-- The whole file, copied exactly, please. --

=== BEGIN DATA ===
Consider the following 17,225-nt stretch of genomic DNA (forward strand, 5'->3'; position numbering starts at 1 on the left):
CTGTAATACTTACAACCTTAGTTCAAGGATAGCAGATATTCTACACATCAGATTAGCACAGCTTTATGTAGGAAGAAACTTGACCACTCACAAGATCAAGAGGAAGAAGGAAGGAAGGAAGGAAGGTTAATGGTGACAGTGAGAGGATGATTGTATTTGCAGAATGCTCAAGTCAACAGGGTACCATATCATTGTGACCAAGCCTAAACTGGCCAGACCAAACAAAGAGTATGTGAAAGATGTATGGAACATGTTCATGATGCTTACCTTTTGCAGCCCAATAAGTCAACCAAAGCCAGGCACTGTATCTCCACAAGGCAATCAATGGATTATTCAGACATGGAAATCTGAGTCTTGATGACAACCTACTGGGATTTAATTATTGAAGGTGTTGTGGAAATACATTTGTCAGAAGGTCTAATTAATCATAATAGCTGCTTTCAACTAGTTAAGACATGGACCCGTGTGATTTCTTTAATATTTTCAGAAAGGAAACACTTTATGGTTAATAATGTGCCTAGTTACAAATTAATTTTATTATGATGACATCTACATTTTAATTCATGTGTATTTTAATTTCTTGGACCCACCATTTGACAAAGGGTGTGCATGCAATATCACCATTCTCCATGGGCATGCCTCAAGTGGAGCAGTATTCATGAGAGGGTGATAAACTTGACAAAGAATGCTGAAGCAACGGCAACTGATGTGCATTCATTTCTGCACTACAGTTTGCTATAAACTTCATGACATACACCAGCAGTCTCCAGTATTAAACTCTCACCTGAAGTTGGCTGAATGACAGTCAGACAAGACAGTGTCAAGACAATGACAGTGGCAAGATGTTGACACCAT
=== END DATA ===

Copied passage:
Consider the following 17,225-nt stretch of genomic DNA (forward strand, 5'->3'; position numbering starts at 1 on the left):
CTGTAATACTTACAACCTTAGTTCAAGGATAGCAGATATTCTACACATCAGATTAGCACAGCTTTATGTAGGAAGAAACTTGACCACTCACAAGATCAAGAGGAAGAAGGAAGGAAGGAAGGAAGGTTAATGGTGACAGTGAGAGGATGATTGTATTTGCAGAATGCTCAAGTCAACAGGGTACCATATCATTGTGACCAAGCCTAAACTGGCCAGACCAAACAAAGAGTATGTGAAAGATGTATGGAACATGTTCATGATGCTTACCTTTTGCAGCCCAATAAGTCAACCAAAGCCAGGCACTGTATCTCCACAAGGCAATCAATGGATTATTCAGACATGGAAATCTGAGTCTTGATGACAACCTACTGGGATTTAATTATTGAAGGTGTTGTGGAAATACATTTGTCAGAAGGTCTAATTAATCATAATAGCTGCTTTCAACTAGTTAAGACATGGACCCGTGTGATTTCTTTAATATTTTCAGAAAGGAAACACTTTATGGTTAATAATGTGCCTAGTTACAAATTAATTTTATTATGATGACATCTACATTTTAATTCATGTGTATTTTAATTTCTTGGACCCACCATTTGACAAAGGGTGTGCATGCAATATCACCATTCTCCATGGGCATGCCTCAAGTGGAGCAGTATTCATGAGAGGGTGATAAACTTGACAAAGAATGCTGAAGCAACGGCAACTGATGTGCATTCATTTCTGCACTACAGTTTGCTATAAACTTCATGACATACACCAGCAGTCTCCAGTATTAAACTCTCACCTGAAGTTGGCTGAATGACAGTCAGACAAGACAGTGTCAAGACAATGACAGTGGCAAGATGTTGACACCAT